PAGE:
Sitting around a large dining table laden with food, Aspen, Sybil, and I told the story of how we found Skiron, how Alcholoë was possessed by a dark magic that warped her mind, and how Artemis had defeated her.
Sybil turned to me and asked, “What did she mean when she set you on fire?” I winced, the feeling of being aflame still painful.
“What do you mean?” I asked.
“She said, ‘How does it feel to be abandoned by your father after all you’ve done? He’s still hiding out in Hyperborea. Isn’t he ashamed of you, the princess of disappointment?’ What did she mean by that?”
“Oh, that.” I mused, debating how much to tell them all. “Well, I am not my father’s favourite child. When I was found to have powers, I wasn’t able to control them, and I caused a lot of problems. He grew frustrated with me and cast me out of his domain until I learned.” I stabbed the snow peas on the plate. “I was initially sent here, to Uncle Skiron, to learn, but I still failed to control it. After seeing me fail to improve and finding out I was friends with the Prime of Trickery and the Son of Hermes, he revoked my title. I am not allowed to return until I can prove I am worthy of being his daughter.”
I took a sip of the wine as a dozen girls looked on, open-mouthed.
“What?” I asked the group, and they all spoke up.
“You just rescued a god from a deranged harpy!”
“You saved Sybil from her, too.”
“And you killed the Mahaha!”
“And befriended the Qiqirn.”
“You were lit on fire!” Chinook shuddered. “On Fire!”
“And faced a big fear with Artemis,” Aspen said quietly.
“If you aren’t worthy of his domain, no one is,” Sybil said, holding her head high.
“You should go there and take it back!” Föhn said.
I smiled sadly and lowered my head. My dark locks fell forward, and I saw the streak of white in them, a stark reminder of the past.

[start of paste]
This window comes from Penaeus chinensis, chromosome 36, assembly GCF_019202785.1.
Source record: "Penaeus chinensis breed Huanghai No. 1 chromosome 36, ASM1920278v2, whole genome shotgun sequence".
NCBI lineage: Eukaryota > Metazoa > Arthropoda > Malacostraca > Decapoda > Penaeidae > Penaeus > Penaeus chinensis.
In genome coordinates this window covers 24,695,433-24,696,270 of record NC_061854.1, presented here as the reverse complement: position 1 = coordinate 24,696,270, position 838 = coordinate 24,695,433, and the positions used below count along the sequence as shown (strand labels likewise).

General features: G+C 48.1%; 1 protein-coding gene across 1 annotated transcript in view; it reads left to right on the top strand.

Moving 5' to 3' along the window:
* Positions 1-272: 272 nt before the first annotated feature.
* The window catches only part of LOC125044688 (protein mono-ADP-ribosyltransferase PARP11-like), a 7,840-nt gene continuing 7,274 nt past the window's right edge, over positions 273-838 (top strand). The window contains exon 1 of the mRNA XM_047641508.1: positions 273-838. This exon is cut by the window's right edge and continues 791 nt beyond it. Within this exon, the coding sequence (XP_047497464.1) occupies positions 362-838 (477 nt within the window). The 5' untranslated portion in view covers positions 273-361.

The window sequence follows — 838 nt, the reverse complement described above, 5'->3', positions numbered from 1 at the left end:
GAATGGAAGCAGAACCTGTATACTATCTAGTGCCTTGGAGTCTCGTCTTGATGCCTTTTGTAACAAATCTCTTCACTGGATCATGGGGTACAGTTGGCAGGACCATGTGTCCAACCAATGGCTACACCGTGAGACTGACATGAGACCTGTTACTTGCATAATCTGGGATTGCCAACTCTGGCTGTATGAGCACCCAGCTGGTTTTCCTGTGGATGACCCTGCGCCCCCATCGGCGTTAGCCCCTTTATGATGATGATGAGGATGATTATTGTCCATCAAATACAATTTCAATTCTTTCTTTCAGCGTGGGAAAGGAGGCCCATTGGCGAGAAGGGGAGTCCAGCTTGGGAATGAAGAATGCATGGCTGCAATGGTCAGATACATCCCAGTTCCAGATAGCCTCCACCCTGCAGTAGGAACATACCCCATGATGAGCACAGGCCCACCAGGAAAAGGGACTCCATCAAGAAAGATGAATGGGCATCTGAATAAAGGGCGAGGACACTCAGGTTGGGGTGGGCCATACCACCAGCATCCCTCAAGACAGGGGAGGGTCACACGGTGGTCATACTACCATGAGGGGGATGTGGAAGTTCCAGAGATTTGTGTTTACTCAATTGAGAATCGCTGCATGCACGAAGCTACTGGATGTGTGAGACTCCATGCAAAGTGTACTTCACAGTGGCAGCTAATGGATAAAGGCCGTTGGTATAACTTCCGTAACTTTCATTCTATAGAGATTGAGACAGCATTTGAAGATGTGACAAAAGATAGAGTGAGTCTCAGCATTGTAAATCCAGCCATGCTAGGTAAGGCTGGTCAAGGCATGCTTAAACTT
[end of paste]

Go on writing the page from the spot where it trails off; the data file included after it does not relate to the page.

“I can’t go back. I’ve done some terrible things. Alcholoë wasn’t wrong, Sybil. He is ashamed of me. I am a disappointment in his eyes, and I don’t think time will change that.” The girls looked ready to defend me, and I smiled at them all.
“Thank you for believing in me, ladies, but please, enjoy your dinner. I’m sure you all have more stories to tell.”
I left the table early and retired to my uncle’s room. The aurae had cleaned it and set up a new bed. I shifted through his belongings, wondering If I could find where he had disappeared to. In his nightstand, I found a journal and set to reading it, hoping maybe it would help me figure out how to control the extra powers I had assumed. I flipped back to the beginning and skimmed through.
I paused about a third of the way in when he had written about me.
The princess has been exiled by my brother to learn to control her powers. She is very strong. Able to compete with my winds and even the strongest of the Anemoi. I think he fears the power she wields. She lacks confidence in herself to control the storm inside. With practice and time, she will be a fierce warrior princess. By exiling her, he has secured his role as gatekeeper to Hyperborea. I am trying to teach her that her emotions are her strength, but she is still young and wild, and a little belligerent. She is leaving to find herself with the friends she made. I will let her roam the world free for now, but I know she will be back. With confidence, she will be a queen and a force to be reckoned with.
I felt the tears again. They did not freeze, and wet snow fell from above me. My uncle’s powers were intertwined with mine, leaving my core warmer, and my powers seemed buried beneath his.
Because I hadn’t learned to control my own powers back then, now I couldn’t control either of ours. I was still a failure. A disappointment. The wild child who played with tricksters and thieves instead of learning to lead.
The irresponsible mother who gave her son up out of fear.
The careless woman who went and got herself cursed, suffering a great deal of pain.
I was called a queen once. My story has been told over the years. Twisted though it was, it didn’t change the fact that I had done those things. Things that I would never be forgiven for.
I would never be worthy.